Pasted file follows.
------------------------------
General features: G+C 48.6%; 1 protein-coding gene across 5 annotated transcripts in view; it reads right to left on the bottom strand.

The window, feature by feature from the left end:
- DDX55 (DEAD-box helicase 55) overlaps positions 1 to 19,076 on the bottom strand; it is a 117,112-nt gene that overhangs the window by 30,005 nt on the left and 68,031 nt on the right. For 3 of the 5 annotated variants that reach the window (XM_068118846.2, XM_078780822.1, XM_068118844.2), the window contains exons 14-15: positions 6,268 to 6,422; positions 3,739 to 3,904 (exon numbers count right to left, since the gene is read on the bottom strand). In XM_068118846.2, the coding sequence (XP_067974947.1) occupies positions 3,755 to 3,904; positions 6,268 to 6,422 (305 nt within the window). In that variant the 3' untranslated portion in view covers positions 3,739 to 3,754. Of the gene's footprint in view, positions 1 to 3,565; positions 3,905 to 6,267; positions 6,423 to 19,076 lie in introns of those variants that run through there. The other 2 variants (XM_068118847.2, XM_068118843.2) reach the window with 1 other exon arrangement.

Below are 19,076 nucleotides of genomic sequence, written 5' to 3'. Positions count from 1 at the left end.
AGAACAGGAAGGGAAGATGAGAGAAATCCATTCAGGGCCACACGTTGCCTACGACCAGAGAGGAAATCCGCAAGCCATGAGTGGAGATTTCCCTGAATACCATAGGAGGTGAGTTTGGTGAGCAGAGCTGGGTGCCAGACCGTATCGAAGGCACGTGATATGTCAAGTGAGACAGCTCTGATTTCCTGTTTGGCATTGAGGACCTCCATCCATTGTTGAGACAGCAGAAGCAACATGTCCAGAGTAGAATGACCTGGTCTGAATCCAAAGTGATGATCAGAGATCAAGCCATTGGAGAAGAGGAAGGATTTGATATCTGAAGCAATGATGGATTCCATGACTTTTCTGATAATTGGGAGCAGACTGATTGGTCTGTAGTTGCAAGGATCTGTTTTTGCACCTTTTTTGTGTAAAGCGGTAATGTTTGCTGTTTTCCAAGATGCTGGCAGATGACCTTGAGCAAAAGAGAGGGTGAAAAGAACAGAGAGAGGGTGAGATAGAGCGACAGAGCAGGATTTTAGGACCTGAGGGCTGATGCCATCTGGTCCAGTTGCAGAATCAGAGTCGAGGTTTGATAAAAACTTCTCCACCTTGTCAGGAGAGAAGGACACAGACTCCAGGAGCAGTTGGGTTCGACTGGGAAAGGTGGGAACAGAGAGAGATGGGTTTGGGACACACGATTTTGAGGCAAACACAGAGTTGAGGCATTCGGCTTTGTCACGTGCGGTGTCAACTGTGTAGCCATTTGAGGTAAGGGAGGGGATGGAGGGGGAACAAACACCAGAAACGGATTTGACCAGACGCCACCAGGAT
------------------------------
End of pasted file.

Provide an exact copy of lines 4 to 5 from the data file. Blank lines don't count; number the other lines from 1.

Below are 19,076 nucleotides of genomic sequence, written 5' to 3'. Positions count from 1 at the left end.
AGAACAGGAAGGGAAGATGAGAGAAATCCATTCAGGGCCACACGTTGCCTACGACCAGAGAGGAAATCCGCAAGCCATGAGTGGAGATTTCCCTGAATACCATAGGAGGTGAGTTTGGTGAGCAGAGCTGGGTGCCAGACCGTATCGAAGGCACGTGATATGTCAAGTGAGACAGCTCTGATTTCCTGTTTGGCATTGAGGACCTCCATCCATTGTTGAGACAGCAGAAGCAACATGTCCAGAGTAGAATGACCTGGTCTGAATCCAAAGTGATGATCAGAGATCAAGCCATTGGAGAAGAGGAAGGATTTGATATCTGAAGCAATGATGGATTCCATGACTTTTCTGATAATTGGGAGCAGACTGATTGGTCTGTAGTTGCAAGGATCTGTTTTTGCACCTTTTTTGTGTAAAGCGGTAATGTTTGCTGTTTTCCAAGATGCTGGCAGATGACCTTGAGCAAAAGAGAGGGTGAAAAGAACAGAGAGAGGGTGAGATAGAGCGACAGAGCAGGATTTTAGGACCTGAGGGCTGATGCCATCTGGTCCAGTTGCAGAATCAGAGTCGAGGTTTGATAAAAACTTCTCCACCTTGTCAGGAGAGAAGGACACAGACTCCAGGAGCAGTTGGGTTCGACTGGGAAAGGTGGGAACAGAGAGAGATGGGTTTGGGACACACGATTTTGAGGCAAACACAGAGTTGAGGCATTCGGCTTTGTCACGTGCGGTGTCAACTGTGTAGCCATTTGAGGTAAGGGAGGGGATGGAGGGGGAACAAACACCAGAAACGGATTTGACCAGACGCCACCAGGAT